Friday, February 20, 2009

Garibaldi's Excellent Adventure

It feels good to be back in Paris. I was a little disoriented at first, but after a few hours of roaming the streets while listening to Europe's "The Final Countdown," I felt right at home again.

And after hearing about Friday's runaway horse incident, I know there is nowhere in the world I'd rather be. I suppose a horse could escape and go on a rampage in almost any city, but the fact that this was a Parisian horse, bolting along the quais of the Seine, makes it that much more awesome.

I like a horse with audacity, and it is quite evident that the horse in question—Garibaldi—does not lack for it. On Friday, he took off in an "It's Paris! Who cares!" kind of way that resonates strongly with me. He spent the morning sprinting through traffic and terrorizing tourists, despite the fact that he is “a normally highly-disciplined chestnut stallion aged 15." I totally relate. I, too, am a normally somewhat-disciplined chestnut something-or-other, aged slightly older than 15, and sometimes I, too, act rashly in public spaces. C’est normale.

And considering that he has put in "10 years of loyal service" as a police horse, can you blame him for wanting to do a little freewheeling? Go for it, buddy!

Maybe the Central Park horses can take a lesson from Garibaldi. For now, I’m happy to live in a city where (even normally disciplined) horses flip out from time to time.
* * * * *
And before winter melts away, some Paris imagery taken by my very talented photographer friend Ali...

Photos: Alexandra K. Kourides

Sunday, February 15, 2009

No, YOU'RE Acting Dump!

Again, my previous post on "wolves" in Paris has incited lively feedback from a wolf enthusiast somewhere in the world. I must share this:

"Forgive me ms., but you're just fooling yourself with all this crap.

First of all, it's clearly not a wolf. You're afraid of something you even don't know..

And besides, did you still fear "the big bad wolf" from those childish stories? I just can't belive it..

I've got an idea for you. Learn more about this animal you fear so much, maybe you'll realize how dump you're acting right now.

Good day to you."

And good day to you, sir! 

Friday, February 6, 2009

Outrage at Le Pain Quotidien

I used to be a fan of Le Pain Quotidien, the international Belgian bakery/restaurant. I know it's both a chain and a yuppy mecca, but it's also delicious and the bread is good (pas mal in Parisian terms).  

But I am a fan no longer. Pain Quotidien: You F'd up. 

I was there with a friend last week, feeling very happy and slightly Euro as we chatted in the little garden of the branch on Lexington and 65th. The stoned waitress creeped me out a little bit--she brought us 2.5 glasses of water--but all was well, until...

Horror of horrors. I looked at the menu only to find that they listed the CALORIES next to every item. NOT OK. That is a decidedly un-French, un-Belgian, unaccetpable thing to do. Way to take ALL the pleasure out of eating. This is the antithesis of what "daily bread" is all about. 

I understand why disgusting and sneaky calorie-cramming chains (McDonald's, Starbucks, Dunkin Donuts) are obligated to do this kind of thing. But Pain Quotidien? Pourquoi?!?!?!

So I protested loudly. I enjoy protesting loudly in the U.S. because it feels really good after expending all my energy trying to stay quiet while I'm abroad. A sampling of this week's proclamations:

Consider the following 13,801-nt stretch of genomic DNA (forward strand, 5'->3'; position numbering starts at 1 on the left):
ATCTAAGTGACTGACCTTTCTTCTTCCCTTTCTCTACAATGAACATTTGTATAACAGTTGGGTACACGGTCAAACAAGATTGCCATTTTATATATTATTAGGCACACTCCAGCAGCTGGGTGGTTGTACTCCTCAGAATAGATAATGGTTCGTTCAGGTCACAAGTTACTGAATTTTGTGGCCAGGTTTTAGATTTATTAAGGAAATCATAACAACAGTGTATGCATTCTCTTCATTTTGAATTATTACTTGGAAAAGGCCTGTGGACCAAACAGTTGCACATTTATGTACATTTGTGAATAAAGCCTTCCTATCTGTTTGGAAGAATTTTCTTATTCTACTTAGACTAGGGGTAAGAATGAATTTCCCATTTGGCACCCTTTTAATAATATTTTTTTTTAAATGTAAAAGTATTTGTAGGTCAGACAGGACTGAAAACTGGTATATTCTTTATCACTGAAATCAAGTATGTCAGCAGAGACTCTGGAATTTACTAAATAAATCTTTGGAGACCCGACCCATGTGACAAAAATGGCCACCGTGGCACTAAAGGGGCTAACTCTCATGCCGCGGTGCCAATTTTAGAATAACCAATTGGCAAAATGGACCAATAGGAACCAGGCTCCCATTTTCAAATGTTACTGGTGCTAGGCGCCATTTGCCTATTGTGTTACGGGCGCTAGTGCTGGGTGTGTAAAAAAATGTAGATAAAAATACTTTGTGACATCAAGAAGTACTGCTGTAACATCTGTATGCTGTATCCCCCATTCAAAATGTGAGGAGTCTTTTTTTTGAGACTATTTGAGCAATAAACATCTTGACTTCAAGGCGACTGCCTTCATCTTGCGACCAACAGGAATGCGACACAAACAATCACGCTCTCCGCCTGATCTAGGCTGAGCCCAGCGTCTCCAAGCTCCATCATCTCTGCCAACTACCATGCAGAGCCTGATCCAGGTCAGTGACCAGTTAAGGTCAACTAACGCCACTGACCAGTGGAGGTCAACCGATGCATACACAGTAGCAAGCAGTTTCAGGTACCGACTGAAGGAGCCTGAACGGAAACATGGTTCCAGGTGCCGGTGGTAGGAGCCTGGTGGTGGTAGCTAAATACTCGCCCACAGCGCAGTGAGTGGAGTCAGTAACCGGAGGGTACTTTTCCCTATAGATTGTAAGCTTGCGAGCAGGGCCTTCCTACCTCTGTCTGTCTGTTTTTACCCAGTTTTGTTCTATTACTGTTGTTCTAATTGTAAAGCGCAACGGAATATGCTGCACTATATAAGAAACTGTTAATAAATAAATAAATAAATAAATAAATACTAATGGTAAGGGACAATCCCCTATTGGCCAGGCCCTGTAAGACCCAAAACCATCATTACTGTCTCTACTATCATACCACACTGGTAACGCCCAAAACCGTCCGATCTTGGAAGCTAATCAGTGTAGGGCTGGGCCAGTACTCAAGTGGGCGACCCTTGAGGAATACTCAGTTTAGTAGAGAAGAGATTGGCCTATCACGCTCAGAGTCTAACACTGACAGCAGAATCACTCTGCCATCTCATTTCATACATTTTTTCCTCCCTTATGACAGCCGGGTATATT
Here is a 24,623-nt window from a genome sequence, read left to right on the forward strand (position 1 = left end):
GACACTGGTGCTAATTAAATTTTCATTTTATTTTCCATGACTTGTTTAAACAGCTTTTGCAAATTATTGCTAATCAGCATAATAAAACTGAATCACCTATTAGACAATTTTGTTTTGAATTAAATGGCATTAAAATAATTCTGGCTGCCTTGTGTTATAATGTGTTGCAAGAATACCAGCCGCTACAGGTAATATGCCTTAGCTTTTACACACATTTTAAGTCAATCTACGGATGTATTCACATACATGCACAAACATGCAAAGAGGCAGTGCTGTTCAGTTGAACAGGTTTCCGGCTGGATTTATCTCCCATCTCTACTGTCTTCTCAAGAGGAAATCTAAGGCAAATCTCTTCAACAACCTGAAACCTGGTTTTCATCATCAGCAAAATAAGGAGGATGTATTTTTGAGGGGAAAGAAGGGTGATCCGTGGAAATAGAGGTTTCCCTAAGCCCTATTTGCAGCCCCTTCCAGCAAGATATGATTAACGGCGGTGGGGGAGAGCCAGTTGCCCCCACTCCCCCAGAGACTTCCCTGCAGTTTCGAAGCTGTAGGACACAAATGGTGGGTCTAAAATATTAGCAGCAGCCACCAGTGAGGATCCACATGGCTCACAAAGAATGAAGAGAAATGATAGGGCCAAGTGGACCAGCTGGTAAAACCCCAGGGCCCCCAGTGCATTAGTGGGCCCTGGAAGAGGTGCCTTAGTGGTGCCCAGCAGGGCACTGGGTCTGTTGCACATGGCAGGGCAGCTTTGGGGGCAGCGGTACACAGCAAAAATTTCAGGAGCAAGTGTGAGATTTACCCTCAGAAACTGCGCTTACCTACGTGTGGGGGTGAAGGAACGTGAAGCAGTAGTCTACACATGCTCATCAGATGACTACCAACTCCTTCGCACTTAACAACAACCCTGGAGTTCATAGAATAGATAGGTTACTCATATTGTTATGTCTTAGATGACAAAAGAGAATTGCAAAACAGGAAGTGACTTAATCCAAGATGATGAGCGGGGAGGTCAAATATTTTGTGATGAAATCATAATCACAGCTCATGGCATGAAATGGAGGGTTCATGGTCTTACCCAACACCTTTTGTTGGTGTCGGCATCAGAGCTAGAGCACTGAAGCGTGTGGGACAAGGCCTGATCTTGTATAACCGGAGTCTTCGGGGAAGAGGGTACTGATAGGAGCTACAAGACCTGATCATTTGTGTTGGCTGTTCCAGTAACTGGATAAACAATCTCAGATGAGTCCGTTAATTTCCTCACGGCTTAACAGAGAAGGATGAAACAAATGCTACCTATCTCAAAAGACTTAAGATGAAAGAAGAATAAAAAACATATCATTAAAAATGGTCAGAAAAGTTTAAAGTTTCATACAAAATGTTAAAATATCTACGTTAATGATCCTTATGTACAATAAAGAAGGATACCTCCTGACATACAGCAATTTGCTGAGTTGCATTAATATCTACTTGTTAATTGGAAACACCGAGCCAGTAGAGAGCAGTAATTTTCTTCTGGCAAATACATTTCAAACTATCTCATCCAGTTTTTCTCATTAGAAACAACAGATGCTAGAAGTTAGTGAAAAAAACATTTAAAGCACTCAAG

But back to my point. America has an eating problem. Just eat, people. Don't eat too much. Don't eat things that contain crazy chemical ingredients you can't pronounce. Don't eat too many times per day. Everyone, CALM DOWN! 

And please do NOT tell me how many calories I am about to consume unless you want a diatribe on the virtues of French food culture. 

There, I feel a little better. I wonder what my friends are eating in Paris... 

Monday, February 2, 2009

Shhhh.... The Economy Is Sleeping

After seven months in Paris, I am finally back in New York for a brief visit. Despite my tendency to glorify Paris--for good reason--New York is pretty glorious as well.

I knew I was back when I stepped off the plane and instantly felt my blood pressure skyrocket. I am too excited. I cannot sleep. I've been walking REALLY fast. I've been talking a lot (English is so EASY!). I have probably eaten more high-fructose corn syrup in the past week than I have in the past seven months in France. It tastes good but feels disgusting; and to me, the good-disgusting balance is what America is all about.

I now feel entitled to make constant comparisons between New York and Paris and to regale my friends with such profound observations as:

"The sidewalks here are so cracked..."
"The New York metro---oh, sorry I mean the subway-- system is FILTHY..."
"The clothes here are UGLY... where are all the black shapeless frocks?"
"Why is the food so big?"
"Why are there so many mysterious ingredients in a Saltine?"
"Why are the waiters here so RESPONSIVE and FRIENDLY?"

When the self-righteousness subsides, I realize that it's not just New York and Paris that are different. New York itself has changed. When I left in June, people still had jobs. Restaurants were annoyingly crowded. $45 million for an apartment seemed like a pretty good deal.

Now, everything feels quiet and, dare I say, humble. I walked down Madison Avenue yesterday, and, to my great dismay, there were barely any ladies lunching. At noon on Saturday, both Sant Ambroeus and Extra Virgin were looking unglamorously empty... apparently even the see-and-be-seen brunch crowd is at home eating Cheerios. Nothing wrong with that. I love Cheerios.

I guess we didn't really need those $6.50 cappuccinos after all? Shocking. They were delicious, though, back when we were all rolling in money that wasn't actually there.


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